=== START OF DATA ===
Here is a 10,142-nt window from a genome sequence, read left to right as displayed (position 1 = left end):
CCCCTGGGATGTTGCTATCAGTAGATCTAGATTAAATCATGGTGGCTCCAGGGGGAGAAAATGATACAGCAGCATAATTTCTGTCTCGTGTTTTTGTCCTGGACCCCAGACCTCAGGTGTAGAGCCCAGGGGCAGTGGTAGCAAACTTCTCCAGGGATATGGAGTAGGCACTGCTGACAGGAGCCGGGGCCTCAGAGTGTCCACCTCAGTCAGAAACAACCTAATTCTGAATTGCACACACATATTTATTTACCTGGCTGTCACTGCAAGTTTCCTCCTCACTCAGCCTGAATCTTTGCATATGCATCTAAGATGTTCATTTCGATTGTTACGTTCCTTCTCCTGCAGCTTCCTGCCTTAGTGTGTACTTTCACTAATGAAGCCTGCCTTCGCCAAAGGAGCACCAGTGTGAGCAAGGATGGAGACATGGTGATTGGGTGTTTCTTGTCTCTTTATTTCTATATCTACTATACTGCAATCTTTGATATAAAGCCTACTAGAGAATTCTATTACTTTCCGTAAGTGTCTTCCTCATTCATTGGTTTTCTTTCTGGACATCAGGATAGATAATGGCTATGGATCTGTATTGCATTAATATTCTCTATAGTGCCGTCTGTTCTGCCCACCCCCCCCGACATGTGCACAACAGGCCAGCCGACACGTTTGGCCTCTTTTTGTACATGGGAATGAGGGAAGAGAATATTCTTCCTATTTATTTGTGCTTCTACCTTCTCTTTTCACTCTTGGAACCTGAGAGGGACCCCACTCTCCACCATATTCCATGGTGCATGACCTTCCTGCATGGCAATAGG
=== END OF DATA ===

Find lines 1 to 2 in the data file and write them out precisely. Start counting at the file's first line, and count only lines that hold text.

Here is a 10,142-nt window from a genome sequence, read left to right as displayed (position 1 = left end):
CCCCTGGGATGTTGCTATCAGTAGATCTAGATTAAATCATGGTGGCTCCAGGGGGAGAAAATGATACAGCAGCATAATTTCTGTCTCGTGTTTTTGTCCTGGACCCCAGACCTCAGGTGTAGAGCCCAGGGGCAGTGGTAGCAAACTTCTCCAGGGATATGGAGTAGGCACTGCTGACAGGAGCCGGGGCCTCAGAGTGTCCACCTCAGTCAGAAACAACCTAATTCTGAATTGCACACACATATTTATTTACCTGGCTGTCACTGCAAGTTTCCTCCTCACTCAGCCTGAATCTTTGCATATGCATCTAAGATGTTCATTTCGATTGTTACGTTCCTTCTCCTGCAGCTTCCTGCCTTAGTGTGTACTTTCACTAATGAAGCCTGCCTTCGCCAAAGGAGCACCAGTGTGAGCAAGGATGGAGACATGGTGATTGGGTGTTTCTTGTCTCTTTATTTCTATATCTACTATACTGCAATCTTTGATATAAAGCCTACTAGAGAATTCTATTACTTTCCGTAAGTGTCTTCCTCATTCATTGGTTTTCTTTCTGGACATCAGGATAGATAATGGCTATGGATCTGTATTGCATTAATATTCTCTATAGTGCCGTCTGTTCTGCCCACCCCCCCCGACATGTGCACAACAGGCCAGCCGACACGTTTGGCCTCTTTTTGTACATGGGAATGAGGGAAGAGAATATTCTTCCTATTTATTTGTGCTTCTACCTTCTCTTTTCACTCTTGGAACCTGAGAGGGACCCCACTCTCCACCATATTCCATGGTGCATGACCTTCCTGCATGGCAATAGG